The Office of Training and Workforce Development (OTWD)  continually seeks to better understand learners’ needs and, based on the responses, to implement best practices in educational training. With an eye toward innovation for Fiscal Year 2022, the organization’s leadership committed to being open to change.

“One silver lining of the pandemic is that it forced us all to be more introspective about what we do and how we do it,” says Charlene Armstrong, Workforce Institute Program Director. “We stepped back to look at what we do well and where there’s room for improvement. We developed a deeper understanding of our learners to grasp their needs, making necessary adjustments that included more detailed simulations, usability enhancements for online tools, continued progression of our evaluation method, and new equipment. These innovations will help to move our learners into a deeper understanding of the important information our courses contain.”


Learner and Facilitator Responses

Daniel Siford, Senior Facilitator with Learning Operations, states that his experience with the in-person pilot of the Include, Empower, Affirm: Policy, Best Practices And Guidance For Serving LGBTQAI+ Children And Youth Involved In The Child Welfare And Juvenile Justice System course included learners wearing masks and observing social distancing, and that all learners were fully invested in the training.

Updates made it easier for learners to navigate through Cornerstone, providing them a road map.

The Motivational Interviewing: Investigative Strategies (MII) course offers learners, including those from the NYPD and the Division of Child Protection (DCP), the opportunity to work through the life of a case. Daniel noted that some learners confronted their own biases, borne from work experience, to view a case less judgmentally. Learners were actively engaged, and the partnership will look to overcome some operational scheduling challenges to roll it out to more learners in coming years.

“There are benefits to the hybrid model that have allowed trainings to continue despite the world around us,” states JSA trainer Althea Cochran. The platform provides every learner to take the course and ingest the content in ways that allow for flexibility with their other duties, commitments and challenges, she acknowledges. “On the other hand, the in-person, tactile model works best for some.”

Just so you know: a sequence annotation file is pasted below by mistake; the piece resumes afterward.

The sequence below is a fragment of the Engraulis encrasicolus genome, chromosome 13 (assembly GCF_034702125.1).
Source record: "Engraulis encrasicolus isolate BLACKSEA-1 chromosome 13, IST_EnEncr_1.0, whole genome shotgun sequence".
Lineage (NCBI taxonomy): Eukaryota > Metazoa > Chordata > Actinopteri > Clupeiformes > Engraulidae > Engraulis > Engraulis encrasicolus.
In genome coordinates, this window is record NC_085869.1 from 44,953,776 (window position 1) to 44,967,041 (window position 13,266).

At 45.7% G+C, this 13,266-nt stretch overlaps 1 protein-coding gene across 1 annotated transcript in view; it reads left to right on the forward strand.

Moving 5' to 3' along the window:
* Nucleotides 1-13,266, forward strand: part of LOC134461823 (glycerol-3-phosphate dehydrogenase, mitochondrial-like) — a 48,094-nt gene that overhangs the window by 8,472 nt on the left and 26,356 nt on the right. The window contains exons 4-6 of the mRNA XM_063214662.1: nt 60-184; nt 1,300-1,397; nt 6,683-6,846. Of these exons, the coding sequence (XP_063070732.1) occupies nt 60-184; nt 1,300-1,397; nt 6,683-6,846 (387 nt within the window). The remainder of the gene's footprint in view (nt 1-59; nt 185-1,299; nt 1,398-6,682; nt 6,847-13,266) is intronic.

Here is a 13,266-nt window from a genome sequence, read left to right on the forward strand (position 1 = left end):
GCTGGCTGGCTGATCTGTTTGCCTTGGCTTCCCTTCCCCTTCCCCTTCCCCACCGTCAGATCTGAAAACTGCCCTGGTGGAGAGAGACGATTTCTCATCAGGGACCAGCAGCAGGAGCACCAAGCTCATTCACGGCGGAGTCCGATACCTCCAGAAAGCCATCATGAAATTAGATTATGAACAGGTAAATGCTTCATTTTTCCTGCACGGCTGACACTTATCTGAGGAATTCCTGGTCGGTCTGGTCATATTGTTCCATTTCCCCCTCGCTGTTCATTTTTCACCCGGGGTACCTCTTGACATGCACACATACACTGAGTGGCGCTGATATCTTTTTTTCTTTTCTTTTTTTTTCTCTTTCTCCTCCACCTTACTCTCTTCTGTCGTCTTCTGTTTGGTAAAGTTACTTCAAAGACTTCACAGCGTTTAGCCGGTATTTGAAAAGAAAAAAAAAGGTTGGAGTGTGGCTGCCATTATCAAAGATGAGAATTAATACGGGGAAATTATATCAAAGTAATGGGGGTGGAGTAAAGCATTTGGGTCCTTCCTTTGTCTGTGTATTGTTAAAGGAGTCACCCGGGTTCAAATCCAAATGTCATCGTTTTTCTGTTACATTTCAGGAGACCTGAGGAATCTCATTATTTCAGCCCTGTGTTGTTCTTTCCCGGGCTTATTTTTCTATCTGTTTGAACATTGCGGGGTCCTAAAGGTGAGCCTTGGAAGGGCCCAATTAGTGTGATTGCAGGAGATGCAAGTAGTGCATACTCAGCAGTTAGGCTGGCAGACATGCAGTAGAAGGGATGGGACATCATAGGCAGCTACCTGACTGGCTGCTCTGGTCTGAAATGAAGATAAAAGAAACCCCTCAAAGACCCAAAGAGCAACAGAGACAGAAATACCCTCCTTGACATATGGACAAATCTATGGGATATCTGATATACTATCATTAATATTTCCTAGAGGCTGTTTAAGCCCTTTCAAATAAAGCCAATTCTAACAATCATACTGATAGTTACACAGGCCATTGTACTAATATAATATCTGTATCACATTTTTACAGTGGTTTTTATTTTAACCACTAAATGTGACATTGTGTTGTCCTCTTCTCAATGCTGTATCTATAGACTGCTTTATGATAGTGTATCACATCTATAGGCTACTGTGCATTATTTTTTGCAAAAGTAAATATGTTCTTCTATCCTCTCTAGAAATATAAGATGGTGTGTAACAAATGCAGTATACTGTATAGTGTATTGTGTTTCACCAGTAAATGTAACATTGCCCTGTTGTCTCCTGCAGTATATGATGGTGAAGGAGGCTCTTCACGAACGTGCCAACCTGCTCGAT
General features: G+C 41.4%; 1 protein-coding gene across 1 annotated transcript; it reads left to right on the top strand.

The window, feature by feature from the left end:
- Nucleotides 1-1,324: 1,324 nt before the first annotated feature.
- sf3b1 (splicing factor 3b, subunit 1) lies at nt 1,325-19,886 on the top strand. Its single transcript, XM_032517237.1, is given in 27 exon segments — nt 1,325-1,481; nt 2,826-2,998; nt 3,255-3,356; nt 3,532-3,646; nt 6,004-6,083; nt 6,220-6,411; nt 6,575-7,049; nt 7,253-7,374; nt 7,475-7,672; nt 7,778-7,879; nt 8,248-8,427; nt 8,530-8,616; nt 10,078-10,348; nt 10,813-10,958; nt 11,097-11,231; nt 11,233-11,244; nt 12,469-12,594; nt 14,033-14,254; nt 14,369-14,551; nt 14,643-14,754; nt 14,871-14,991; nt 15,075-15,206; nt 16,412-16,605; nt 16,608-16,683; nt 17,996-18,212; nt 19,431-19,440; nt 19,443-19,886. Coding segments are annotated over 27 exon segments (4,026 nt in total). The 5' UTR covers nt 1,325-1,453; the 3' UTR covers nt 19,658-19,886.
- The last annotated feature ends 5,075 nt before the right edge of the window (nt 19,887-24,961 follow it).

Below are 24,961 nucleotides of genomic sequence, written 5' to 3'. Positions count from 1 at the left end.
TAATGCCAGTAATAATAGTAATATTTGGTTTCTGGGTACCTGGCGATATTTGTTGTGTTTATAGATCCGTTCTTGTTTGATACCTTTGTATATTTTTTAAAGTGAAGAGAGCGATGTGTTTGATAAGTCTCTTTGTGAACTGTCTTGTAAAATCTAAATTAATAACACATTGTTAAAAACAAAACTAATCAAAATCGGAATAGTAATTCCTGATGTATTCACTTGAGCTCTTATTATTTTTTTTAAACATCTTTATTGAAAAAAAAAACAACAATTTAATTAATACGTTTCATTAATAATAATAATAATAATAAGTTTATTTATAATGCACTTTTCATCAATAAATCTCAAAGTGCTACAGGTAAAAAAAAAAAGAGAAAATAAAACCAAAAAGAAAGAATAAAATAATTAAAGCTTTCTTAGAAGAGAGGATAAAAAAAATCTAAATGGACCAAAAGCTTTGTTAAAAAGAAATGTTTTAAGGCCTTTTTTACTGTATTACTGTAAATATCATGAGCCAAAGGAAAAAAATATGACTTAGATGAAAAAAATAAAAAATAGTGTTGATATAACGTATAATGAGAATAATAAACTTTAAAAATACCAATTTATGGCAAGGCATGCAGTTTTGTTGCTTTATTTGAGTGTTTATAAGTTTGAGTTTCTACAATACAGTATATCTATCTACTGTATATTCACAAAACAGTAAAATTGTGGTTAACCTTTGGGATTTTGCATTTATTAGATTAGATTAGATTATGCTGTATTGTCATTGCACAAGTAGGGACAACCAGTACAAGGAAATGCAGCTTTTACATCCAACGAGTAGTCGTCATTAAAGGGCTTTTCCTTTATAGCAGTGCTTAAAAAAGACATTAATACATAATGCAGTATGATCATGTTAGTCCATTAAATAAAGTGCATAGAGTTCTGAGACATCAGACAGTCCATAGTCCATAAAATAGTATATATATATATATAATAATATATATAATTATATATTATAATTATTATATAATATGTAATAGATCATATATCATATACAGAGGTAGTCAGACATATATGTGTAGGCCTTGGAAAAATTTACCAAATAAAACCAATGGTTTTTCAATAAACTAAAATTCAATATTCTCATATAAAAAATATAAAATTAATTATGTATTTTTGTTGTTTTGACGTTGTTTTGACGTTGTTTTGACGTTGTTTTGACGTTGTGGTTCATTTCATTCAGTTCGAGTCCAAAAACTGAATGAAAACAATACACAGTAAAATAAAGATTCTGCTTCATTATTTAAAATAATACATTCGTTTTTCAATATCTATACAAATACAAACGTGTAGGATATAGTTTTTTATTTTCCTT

When asked about the reaction to the in-person simulations, Althea explained that learners reported feeling that this hands-on portion of the training is crucial, and they would like more of it. Overall, she beamed with pride that the hands-on portions of the JSA trainings, especially the simulations, are able to answer many of the learners’ questions, including “what-if” situations like encountering people who refuse to talk, extreme emotional reactions, or dogs in the home.

Enhancements and Their Functioning  

The Union Hall site in Queens and the 125th Street site in Manhattan offer in-person programming for learners from all five boroughs in classrooms rebuilt as part of a multi-million dollar state-of-the art renovation.

The Union Hall site features 27,000 square feet of training and simulation space, including ten classrooms, a mock courtroom, two simulation apartments, and a flexible simulation space. The 125th Street site features 4,000 square feet of training and simulation space, including two classrooms, a simulation apartment, and a flexible simulation space. Both spaces have advanced audiovisual equipment.

Learners, facilitators and other spectators attending classes in these state-of-the-art training facilities are treated to the innovative learning experiences. In fact, NBC’s News 4 New York  took their cameras inside to showcase the facilities.


Cornerstone Upgrades

In addition to improving the physical classrooms, OTWD increased the usability and standardization of Cornerstone, the online learning management system (LMS). Now, individual welcome pages are displayed based on a learner’s profile, with transcripts and training plans.

“It’s a different look and feel because each service has differing requirements,” explains Selina Johnson, Deputy Director of LMS Administration and Technology Management. “We found that the updates made it easier for learners to navigate through Cornerstone, providing them a road map to what they needed to complete for that fiscal year.”


Kirkpatrick Model

Another way OTWD delved deeper into understanding learners is the expansion of the evaluation method for courses to ensure knowledge gains are established and sustained. The evaluation team uses the Kirkpatrick model, which outlines four distinct levels of learning outcomes: Satisfaction (Level 1), Knowledge (Level 2), Application (Level 3), and Impact (Level 4).

Satisfaction checks are the degree to which learners find the training favorable, engaging, and relevant to their jobs.Knowledge checks are the degree to which learners acquire the intended knowledge, skills, attitude, confidence, and commitment based on their participation in the training. In FY22, the evaluation team built upon the Level 1 evaluations to add Level 2 and prepared to implement Levels 3 and 4 down the line. Now, pre-and post-tests are administered for every Continuing Education learning program, to test knowledge prior to the training and knowledge acquired after taking the course.

One silver lining of the pandemic is that it forced
us all to be more introspective about what we do and how we do it.